(Wild)flowery Friday: Marsh smartweed.

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In the foreground: a new view of marsh smartweed, a plant I profiled on Flowery Prose around this time last year.  (Take a look at my original post here, along with a close-up view of the flower).  I shot this photo from our boat as we followed the northwest shoreline of McGregor Lake (near Milo, Alberta), on a crazy hot and smoky August afternoon.

I’m not certain of the ID of the large reeds in the background; I’ve done some tentative digging but haven’t come up with anything conclusive. I’ll update this post if I can find out any more info about them.

Flowery Friday: common willowherb.

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I wonder how much soil is under that rock?  I’m guessing, not much.  And I’m not showing it in this photo, but there was snow clinging to the rocks just southeast of where I was standing.  In July.  This common willowherb (Epilobium ciliatum), a close relative of the (ahem!) even more common fireweed (Chamerion angustifolium*, also known as rosebay willowherb), is a mountain plant with heaps of beauty AND brawn.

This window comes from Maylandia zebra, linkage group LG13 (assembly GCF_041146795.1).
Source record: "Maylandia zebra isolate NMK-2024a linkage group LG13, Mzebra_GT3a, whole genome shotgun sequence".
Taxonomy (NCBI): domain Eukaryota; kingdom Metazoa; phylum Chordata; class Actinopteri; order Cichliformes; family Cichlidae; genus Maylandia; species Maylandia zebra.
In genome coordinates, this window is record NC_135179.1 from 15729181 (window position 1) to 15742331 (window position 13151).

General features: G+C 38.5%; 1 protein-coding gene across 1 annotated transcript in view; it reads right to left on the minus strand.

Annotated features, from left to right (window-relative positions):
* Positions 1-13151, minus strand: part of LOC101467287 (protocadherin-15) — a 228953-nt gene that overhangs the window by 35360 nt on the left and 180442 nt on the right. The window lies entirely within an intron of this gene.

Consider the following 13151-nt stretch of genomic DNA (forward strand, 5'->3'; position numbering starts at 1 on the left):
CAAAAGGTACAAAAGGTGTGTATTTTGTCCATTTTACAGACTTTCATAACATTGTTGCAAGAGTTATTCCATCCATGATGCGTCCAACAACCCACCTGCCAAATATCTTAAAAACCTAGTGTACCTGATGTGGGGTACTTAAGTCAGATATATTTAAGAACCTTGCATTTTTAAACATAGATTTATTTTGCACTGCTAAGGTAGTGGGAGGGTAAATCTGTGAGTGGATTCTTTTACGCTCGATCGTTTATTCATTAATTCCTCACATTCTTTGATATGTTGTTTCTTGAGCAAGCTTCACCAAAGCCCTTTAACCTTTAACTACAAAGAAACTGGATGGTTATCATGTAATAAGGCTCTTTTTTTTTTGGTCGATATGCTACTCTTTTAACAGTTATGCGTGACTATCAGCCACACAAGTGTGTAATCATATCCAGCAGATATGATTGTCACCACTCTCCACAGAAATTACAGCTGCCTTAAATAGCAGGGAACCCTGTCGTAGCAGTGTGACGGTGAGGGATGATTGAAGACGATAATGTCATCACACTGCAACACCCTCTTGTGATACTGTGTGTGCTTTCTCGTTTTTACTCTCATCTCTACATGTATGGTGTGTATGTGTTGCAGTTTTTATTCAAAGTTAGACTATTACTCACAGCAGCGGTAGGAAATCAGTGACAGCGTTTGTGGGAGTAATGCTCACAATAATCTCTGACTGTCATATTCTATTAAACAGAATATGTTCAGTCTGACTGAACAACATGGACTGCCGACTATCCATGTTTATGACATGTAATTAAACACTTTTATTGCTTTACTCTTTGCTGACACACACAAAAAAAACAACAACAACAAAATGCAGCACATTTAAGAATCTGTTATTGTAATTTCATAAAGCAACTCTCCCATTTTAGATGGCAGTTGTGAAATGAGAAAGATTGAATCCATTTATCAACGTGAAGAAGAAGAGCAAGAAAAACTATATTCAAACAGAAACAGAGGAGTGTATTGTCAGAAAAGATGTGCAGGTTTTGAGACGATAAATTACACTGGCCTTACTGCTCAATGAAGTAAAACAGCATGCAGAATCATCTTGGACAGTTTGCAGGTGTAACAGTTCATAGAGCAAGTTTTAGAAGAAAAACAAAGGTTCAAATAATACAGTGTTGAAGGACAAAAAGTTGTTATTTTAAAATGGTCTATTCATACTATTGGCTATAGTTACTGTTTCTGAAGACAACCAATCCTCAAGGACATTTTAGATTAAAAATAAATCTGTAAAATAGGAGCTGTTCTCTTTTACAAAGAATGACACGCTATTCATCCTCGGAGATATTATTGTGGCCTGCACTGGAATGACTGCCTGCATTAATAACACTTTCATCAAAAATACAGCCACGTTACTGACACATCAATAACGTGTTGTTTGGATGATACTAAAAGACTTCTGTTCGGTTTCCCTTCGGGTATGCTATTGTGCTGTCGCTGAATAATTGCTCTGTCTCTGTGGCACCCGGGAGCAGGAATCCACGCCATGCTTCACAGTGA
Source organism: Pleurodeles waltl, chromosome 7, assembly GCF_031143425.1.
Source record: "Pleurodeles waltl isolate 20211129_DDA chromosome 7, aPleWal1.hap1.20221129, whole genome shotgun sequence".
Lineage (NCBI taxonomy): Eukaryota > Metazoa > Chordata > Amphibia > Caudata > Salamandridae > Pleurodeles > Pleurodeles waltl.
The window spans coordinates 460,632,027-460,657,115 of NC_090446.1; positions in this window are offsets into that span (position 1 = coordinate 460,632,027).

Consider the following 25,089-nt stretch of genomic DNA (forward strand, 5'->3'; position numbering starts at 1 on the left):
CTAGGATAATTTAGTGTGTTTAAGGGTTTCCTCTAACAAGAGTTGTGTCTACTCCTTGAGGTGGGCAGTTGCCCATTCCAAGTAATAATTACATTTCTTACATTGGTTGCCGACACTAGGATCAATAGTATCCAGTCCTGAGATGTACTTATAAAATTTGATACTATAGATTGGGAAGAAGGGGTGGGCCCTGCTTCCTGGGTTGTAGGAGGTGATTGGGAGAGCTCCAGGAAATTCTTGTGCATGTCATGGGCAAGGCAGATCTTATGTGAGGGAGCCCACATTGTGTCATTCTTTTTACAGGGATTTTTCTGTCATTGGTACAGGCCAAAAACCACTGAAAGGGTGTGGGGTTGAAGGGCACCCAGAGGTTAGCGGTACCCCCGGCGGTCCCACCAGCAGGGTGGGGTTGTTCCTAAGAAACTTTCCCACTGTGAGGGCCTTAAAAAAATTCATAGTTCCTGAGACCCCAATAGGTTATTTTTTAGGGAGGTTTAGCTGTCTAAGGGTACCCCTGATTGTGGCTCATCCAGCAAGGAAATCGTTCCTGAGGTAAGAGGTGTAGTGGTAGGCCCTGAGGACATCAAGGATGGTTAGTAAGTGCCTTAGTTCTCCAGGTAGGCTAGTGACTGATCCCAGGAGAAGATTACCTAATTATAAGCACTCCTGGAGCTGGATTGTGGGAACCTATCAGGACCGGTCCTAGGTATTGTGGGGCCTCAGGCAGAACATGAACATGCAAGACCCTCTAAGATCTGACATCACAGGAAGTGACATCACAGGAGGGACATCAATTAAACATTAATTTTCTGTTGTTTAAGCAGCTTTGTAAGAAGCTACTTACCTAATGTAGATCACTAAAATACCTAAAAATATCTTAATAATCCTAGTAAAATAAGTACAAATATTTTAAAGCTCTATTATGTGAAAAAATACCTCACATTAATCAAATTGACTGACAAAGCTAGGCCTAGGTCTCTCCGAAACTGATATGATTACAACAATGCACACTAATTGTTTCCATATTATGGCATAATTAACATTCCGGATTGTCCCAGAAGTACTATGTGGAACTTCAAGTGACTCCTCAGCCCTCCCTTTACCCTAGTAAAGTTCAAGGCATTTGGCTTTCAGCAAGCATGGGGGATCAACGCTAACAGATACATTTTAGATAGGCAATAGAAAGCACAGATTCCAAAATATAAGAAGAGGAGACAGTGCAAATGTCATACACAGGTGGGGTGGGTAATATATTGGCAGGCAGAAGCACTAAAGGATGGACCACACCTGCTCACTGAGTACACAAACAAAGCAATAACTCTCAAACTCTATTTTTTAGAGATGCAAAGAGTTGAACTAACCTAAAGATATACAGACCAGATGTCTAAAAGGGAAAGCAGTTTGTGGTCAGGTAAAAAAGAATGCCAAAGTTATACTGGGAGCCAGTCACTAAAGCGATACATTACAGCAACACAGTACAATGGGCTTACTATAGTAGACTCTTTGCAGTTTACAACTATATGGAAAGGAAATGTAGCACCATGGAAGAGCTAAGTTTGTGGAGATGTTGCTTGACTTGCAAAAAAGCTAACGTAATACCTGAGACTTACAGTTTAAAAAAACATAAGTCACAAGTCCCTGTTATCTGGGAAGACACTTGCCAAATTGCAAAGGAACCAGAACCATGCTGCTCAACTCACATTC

*In another case of Nomenclature Gone Wild, fireweed was previously known as Epilobium angustifolium.  I can’t yet find an explanation as to why the genus name was changed for this plant and not for common willowherb…but I’ll keep digging.

(Wild)flowery Friday: Monarda fistulosa.

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Yes, this plant is about as common here as wearing socks…well, except it’s summer and a blisteringly hot one at that and everyone is currently shod in sandals and…where was I? Yeah. Wild bergamot, sometimes called horsemint.  Monarda fistulosa (syn. M. menthifolia, M. bradburrana).  Socks in winter.  Ahem.

It looks pretty marvelous, especially when photographed in the early morning.  One of my favourite Alberta wildflowers.  Me and the bees.   🙂

(Wild)flowery Friday.